LATE TRIASSIC CONTINENTAL TETRAPODS FROM THE
NEWARK SUPERGROUP OF EASTERN NORTH AMERICA
SUES, Hans-Dieter, Department of Palaeobiology, Royal
Ontario Museum, 100 Queen's Park, Toronto, Ontario
M5S 2C6, and Department of Zoology, University of
Toronto, Toronto, Ontario M5S 3G5, Canada.
The early Mesozoic synrift basins of the Newark Supergroup in
eastern North America contain several thousand meters of Triassic
fluvial and lacustrine sedimentary rocks. These strata have
traditionally been considered rather unfossiliferous except for locally
abundant, mainly reptilian tracks and trackways. However, more
recent field-work has yielded skeletal remains of a series of
assemblages of Late Triassic continental tetrapods.
A taxonomically diverse assemblage from the Richmond basin
of Virginia is dominated by non-mammalian synapsids and may be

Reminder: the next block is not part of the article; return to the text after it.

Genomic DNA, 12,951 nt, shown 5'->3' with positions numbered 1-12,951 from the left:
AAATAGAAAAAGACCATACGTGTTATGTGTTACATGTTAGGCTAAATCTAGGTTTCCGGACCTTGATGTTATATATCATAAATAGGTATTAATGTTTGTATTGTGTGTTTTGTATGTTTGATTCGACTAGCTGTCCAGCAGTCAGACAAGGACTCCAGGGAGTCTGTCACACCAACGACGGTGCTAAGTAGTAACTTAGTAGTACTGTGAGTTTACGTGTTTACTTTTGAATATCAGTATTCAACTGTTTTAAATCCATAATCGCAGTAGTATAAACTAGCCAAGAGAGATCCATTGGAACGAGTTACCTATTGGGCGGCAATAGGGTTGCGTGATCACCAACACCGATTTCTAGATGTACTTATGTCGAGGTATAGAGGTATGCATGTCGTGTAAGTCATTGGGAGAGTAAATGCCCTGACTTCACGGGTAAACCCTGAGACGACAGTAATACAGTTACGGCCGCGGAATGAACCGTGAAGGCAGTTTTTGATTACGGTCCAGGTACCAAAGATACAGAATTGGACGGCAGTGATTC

slightly older stratigraphically than other Late Triassic occurrences of
continental vertebrates in North America. Assemblages of continental
tetrapods are known from the Wolfville Formation of the Fundy basin
of Nova Scotia, the Cumnock and Pekin formations of the Deep River
basin in North Carolina, and the New Oxford Formation of the
Gettysburg basin in Pennsylvania and represent a variety of
depositional environments. They share taxa with those from the
richly fossiliferous Chinle-Dockum strata of the American Southwest
and are considered late Carnian in age. At present there exists only a
rather poor record (in terms of both taxonomic diversity and number
of skeletal remains) of Norian-age tetrapods from the Hartford and
Newark basins of the northeastern United States and the Fundy basin
of eastern Canada.
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